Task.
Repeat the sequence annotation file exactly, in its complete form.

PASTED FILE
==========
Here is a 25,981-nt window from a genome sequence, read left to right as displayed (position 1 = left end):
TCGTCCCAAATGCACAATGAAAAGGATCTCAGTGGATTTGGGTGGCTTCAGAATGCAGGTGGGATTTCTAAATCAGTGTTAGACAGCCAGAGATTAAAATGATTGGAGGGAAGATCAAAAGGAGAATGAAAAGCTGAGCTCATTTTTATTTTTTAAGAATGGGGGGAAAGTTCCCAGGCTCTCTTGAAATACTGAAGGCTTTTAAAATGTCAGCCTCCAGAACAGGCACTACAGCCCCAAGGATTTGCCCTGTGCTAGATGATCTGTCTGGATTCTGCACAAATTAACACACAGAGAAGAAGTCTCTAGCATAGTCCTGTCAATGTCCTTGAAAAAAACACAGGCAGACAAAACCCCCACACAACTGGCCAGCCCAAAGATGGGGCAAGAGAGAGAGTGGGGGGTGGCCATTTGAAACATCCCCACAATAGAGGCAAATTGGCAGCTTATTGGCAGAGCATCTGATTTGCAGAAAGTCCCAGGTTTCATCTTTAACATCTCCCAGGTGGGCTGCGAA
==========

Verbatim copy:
Here is a 25,981-nt window from a genome sequence, read left to right as displayed (position 1 = left end):
TCGTCCCAAATGCACAATGAAAAGGATCTCAGTGGATTTGGGTGGCTTCAGAATGCAGGTGGGATTTCTAAATCAGTGTTAGACAGCCAGAGATTAAAATGATTGGAGGGAAGATCAAAAGGAGAATGAAAAGCTGAGCTCATTTTTATTTTTTAAGAATGGGGGGAAAGTTCCCAGGCTCTCTTGAAATACTGAAGGCTTTTAAAATGTCAGCCTCCAGAACAGGCACTACAGCCCCAAGGATTTGCCCTGTGCTAGATGATCTGTCTGGATTCTGCACAAATTAACACACAGAGAAGAAGTCTCTAGCATAGTCCTGTCAATGTCCTTGAAAAAAACACAGGCAGACAAAACCCCCACACAACTGGCCAGCCCAAAGATGGGGCAAGAGAGAGAGTGGGGGGTGGCCATTTGAAACATCCCCACAATAGAGGCAAATTGGCAGCTTATTGGCAGAGCATCTGATTTGCAGAAAGTCCCAGGTTTCATCTTTAACATCTCCCAGGTGGGCTGCGAA